Has the Thrill Gone? Header
Has the thrill gone?

Has the thrill gone?

 

 

As more high-street retailers close their doors for the last time and once bastions of the high-street post record losses year on year, it seems that the predicted online switch by consumers has well and truly hit its stride. Slow moving hulking high-street chains are quickly replaced by nimble digital first businesses with low overheads and a fast moving product range.

With online shopping set to grow by 45% in the next 3 years reaching over £62 bn in 2020, to remain relevant and dominant retailers need to stay ahead of the curve and keep the purchasing method simple, intuitive and engaging. 

Multi-device shopping has overtaken the desktop and laptop, as the majority of pre-purchase browsing is now on mobile devices. As more shopping moves online the traditional satisfaction and buzz of making a purchase in-store is replaced with a swipe. 

With Amazon Echo and hot on it’s heels Google Home, voice purchasing is starting to gain traction. Instagram have rolled out a feature in the US allowing retailers to Tag products in images with click through links to purchase, so you can effectively shop the image. 

But does online shopping need to be more rewarding? 

Browsing online has it’s advantages, price comparison being the main one, but are we losing the thrill of the physical? 

Is Virtual Reality the answer? 

It’s true if done well VR can give a truly immersive experience, but is trying to replicate reality for retailers just going full circle? Is what consumers really crave the tangible and physical experience of handling products? Especially when it comes to clothing, browsing the rails, scanning the shelves for the perfect colour shoe, spotting a hidden gem amongst the sale items, feeling the fabric, collecting a pile of jeans over an arm and heading to the changing room expectantly.

These are the things that make shopping in the ‘real world’ fun and rewarding, however the ease of online is far too tempting. I love to spend a Saturday afternoon wandering up and down the high-street looking at window displays, darting in and out of shops making a mental inventory of current trends, colours, styles and prices. But sadly, as with many, what used to be a common Saturday ritual has now become a very rare couple of times a year at best.

So what is missing? Speed is what many high-street chains are trying to adopt, even McDonalds ‘fast food’ wasn’t deemed fast or convenient enough, so you can now order on a touch screen in-store and queue ‘Argos style’ for your meal. Amazon ‘Go’ promises no lines and no checkouts, so you can effectively ‘shop lift’ your groceries without engaging with a single person and the total will be charged to your Amazon account.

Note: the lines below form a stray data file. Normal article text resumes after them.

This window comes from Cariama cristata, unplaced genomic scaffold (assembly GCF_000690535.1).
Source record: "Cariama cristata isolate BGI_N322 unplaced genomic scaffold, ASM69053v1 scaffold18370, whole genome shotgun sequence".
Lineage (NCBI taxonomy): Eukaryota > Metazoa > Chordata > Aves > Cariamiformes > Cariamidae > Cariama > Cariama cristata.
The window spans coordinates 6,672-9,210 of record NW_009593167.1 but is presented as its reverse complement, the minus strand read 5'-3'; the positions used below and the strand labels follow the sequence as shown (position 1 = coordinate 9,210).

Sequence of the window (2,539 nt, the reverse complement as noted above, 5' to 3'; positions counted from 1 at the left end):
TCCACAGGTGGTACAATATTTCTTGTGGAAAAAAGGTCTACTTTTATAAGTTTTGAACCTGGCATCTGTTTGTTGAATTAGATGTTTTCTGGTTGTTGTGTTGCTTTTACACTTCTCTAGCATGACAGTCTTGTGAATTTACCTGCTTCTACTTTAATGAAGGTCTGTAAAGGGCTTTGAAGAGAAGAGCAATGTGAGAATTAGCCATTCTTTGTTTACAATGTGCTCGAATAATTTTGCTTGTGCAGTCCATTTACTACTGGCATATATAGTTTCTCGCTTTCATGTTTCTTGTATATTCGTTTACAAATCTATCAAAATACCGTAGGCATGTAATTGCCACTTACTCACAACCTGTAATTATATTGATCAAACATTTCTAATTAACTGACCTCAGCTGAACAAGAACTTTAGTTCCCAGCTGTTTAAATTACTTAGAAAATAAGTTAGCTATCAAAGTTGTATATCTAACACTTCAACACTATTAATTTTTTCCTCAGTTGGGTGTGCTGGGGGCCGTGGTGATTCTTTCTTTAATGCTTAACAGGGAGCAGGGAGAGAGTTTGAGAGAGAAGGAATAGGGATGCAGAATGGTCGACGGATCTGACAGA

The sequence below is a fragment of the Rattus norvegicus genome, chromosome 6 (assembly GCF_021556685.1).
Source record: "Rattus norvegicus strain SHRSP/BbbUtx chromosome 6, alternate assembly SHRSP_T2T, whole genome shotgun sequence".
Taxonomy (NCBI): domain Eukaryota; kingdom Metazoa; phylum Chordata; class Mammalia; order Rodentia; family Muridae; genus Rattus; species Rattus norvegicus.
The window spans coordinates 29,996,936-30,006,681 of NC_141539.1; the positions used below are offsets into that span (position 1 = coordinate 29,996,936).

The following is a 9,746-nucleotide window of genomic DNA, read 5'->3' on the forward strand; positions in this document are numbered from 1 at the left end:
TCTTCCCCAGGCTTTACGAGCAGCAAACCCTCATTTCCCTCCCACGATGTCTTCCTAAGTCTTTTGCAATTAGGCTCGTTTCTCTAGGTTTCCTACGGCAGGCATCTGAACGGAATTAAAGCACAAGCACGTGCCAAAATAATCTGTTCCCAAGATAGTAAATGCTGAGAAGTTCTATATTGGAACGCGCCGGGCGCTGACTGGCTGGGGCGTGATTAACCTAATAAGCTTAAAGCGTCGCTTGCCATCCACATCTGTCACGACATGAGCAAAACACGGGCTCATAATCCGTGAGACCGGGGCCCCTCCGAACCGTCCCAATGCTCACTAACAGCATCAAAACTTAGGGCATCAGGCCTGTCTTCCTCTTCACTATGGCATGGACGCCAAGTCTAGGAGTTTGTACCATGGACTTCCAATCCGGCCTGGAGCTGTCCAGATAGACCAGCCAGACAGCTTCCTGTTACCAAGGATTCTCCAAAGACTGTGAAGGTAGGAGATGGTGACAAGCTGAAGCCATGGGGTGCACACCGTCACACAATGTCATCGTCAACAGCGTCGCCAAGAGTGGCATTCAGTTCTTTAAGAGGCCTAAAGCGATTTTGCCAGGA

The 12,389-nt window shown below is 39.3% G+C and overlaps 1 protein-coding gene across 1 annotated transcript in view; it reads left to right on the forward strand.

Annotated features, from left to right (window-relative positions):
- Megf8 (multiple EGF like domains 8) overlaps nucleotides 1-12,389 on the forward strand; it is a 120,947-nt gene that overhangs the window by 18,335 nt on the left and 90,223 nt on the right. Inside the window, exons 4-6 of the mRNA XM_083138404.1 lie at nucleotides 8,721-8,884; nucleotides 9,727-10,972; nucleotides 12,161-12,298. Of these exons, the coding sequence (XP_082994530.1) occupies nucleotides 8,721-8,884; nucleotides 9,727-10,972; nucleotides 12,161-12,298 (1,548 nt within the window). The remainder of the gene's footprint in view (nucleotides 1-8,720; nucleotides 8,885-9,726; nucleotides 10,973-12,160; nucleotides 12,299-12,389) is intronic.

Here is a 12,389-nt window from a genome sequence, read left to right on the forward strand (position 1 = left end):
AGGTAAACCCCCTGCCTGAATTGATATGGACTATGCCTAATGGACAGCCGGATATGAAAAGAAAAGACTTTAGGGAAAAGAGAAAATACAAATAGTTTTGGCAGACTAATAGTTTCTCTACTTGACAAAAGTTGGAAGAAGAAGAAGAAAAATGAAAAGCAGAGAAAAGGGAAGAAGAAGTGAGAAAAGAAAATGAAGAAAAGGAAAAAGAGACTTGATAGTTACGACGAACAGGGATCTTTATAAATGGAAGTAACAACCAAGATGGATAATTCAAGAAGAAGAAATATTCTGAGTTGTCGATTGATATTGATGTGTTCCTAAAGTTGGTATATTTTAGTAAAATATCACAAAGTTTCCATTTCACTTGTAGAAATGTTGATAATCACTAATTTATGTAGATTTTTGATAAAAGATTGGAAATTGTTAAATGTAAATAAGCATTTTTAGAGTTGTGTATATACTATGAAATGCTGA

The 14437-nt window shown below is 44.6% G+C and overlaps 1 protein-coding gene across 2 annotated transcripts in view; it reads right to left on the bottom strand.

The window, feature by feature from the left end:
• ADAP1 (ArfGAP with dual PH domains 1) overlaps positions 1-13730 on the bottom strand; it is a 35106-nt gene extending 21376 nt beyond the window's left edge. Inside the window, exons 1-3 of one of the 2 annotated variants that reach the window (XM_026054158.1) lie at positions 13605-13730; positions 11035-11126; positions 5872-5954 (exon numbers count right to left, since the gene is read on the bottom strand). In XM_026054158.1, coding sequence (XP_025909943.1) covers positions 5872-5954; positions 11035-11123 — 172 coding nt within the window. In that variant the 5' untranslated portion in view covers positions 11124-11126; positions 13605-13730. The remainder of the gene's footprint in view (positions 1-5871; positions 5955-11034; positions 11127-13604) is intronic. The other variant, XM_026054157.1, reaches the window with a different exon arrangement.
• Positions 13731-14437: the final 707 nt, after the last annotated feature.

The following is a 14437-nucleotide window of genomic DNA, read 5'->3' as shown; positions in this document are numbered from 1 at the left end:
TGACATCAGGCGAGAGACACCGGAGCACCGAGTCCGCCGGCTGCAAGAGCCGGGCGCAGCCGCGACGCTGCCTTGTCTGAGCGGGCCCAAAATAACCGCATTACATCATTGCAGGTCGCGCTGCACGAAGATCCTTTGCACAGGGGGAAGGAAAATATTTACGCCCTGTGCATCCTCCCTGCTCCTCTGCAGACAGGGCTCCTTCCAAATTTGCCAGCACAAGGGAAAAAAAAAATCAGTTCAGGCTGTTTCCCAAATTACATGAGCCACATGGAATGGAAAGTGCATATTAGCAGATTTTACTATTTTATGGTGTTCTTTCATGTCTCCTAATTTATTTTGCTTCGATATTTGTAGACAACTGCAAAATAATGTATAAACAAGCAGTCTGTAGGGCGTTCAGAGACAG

With all the different ways retailers are trying to retain and win customers what is evident to me is that the real key to loyalty is to bring back the tangible and physical for a more satisfying experience.

So as digital gets more inventive and augmented and virtual reality are touted as the next big shift in retail, are we in danger of being sucked into a future of convenience for conveniences sake. 

What is clear is that retail is adapting and consumers are following and marketers need to be more nimble and reactive than ever, switching from Twitter to Instagram, Facebook to Snapchat, spotting trends before they are too late and the early adopters and influencers are onto the next ‘revolution’, taking swathes of eager digital consumers with them. Loyalty, as I mentioned earlier is obviously key, but nowadays a fast throwaway culture breeds fast consumers with little brand loyalty.

The key to success in these exciting but uncertain times is to measure and then try to predict shopper behaviour. There are various methods to try to be one-step-ahead, trend analysis, social listening, market research, focus groups, data from digital footprints and of course past purchases. However the art of ‘selling’, although more targeted and sophisticated than ever, still needs to resonate and infiltrate through the cacophony. 

The only clear and proven way to do this, as history teaches us, is to be more creative than the next brand, more inventive, more aspirational, fulfil a real ’need’ and ultimately let the consumers promote through recommendation.

At Library we give brands the tools to #turnupthenoise, by looking at the current strategy and marketing mix, analyse what’s working and then create connected brand experiences that help achieve ambitions and target new revenue streams.

To bring back the thrill of the purchase the customer journey needs to be equally fulfilling and that will only be achieved through creativity.


Need help to bring fame and focus to your brand? Contact hello@library-agency.com.

Written by Andy Ward, Founder & Creative Director at Library

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